Recognizing emotional abuse

Children who experience emotional abuse may never experience any other form of abuse. In these cases, it is tough to identify and stop. By the time you see verbal abuse, it is often in the form of an ill-behaved child or an angry teenager with very low self-esteem.

In the majority of child abuse reports, verbal abuse is part of the package. Parents who beat their children are usually guilty of telling them what bad kids they are. 

The American Humane Fact Sheet on emotional abuse explains:

Douglas Besharov states in Recognizing Child Abuse: A Guide for the Concerned, “Emotional abuse is an assault on the child’s psyche, just as physical abuse is an assault on the child’s body”(1990). Children who are consistently ignored, shamed, terrorized or humiliated suffer at least as much, if not more than if they are physically assaulted. Danya Glaser (2002) finds that emotional abuse can be “more strongly predictive of subsequent impairments in the children’s development than the severity of physical abuse.”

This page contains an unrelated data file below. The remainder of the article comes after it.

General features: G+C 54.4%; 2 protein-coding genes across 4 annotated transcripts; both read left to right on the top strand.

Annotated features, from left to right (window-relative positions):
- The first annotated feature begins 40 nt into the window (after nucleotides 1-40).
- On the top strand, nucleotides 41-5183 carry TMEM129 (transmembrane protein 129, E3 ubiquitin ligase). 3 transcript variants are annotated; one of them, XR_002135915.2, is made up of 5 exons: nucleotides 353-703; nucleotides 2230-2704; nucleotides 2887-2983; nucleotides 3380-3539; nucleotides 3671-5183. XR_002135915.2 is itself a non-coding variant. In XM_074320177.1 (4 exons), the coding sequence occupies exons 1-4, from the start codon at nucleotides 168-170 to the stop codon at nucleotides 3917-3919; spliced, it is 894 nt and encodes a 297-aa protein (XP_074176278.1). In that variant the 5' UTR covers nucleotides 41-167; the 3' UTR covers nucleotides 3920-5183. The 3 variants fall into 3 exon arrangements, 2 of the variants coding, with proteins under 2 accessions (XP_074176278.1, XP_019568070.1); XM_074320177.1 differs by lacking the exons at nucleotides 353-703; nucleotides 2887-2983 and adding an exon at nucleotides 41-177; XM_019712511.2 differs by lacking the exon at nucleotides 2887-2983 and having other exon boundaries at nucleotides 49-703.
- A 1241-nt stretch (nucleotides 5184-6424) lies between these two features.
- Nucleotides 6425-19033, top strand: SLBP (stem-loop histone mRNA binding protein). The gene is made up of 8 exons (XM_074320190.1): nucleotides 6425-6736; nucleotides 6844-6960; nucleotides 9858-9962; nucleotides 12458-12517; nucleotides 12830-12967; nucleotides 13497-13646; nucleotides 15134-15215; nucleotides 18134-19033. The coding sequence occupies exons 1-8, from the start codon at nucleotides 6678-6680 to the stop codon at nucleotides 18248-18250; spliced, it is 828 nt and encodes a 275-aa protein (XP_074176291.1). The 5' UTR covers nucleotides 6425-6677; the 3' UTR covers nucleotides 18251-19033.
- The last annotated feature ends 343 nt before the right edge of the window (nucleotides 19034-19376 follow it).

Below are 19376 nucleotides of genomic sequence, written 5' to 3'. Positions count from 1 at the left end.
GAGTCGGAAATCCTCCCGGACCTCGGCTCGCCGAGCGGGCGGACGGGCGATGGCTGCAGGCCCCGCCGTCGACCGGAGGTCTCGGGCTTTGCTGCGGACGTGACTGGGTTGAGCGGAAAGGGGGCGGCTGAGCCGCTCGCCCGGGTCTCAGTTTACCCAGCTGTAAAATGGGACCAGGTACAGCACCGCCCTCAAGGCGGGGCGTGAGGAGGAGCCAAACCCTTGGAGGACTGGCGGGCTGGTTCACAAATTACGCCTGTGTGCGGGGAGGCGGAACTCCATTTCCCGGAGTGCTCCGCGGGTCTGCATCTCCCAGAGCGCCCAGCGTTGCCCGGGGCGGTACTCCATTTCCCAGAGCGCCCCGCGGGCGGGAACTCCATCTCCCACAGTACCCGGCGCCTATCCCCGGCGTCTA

They go on to explain that even infants can suffer when they are emotionally deprived, with physical symptoms, slow development, low self-esteem, and insecurity. In extreme cases, infants can "fail to thrive and can eventually die." 

Children who are emotionally abused may not have the outward scars to show their histories, but the lasting effects can appear in a number of ways, including:

  • Insecurity and low self-esteem
  • Destructive behavior, including cruelty to animals or other crimes
  • Rage and anger issues
  • Withdrawing from others or poor social skills
  • Slow or poor development of basic skills
  • Substance abuse
  • Issues with relationships, including inability to form them
  • Employment problems
  • Suicide

And, as we mentioned above, many children who suffer from abuse go on to repeat the cycle of abuse as adults.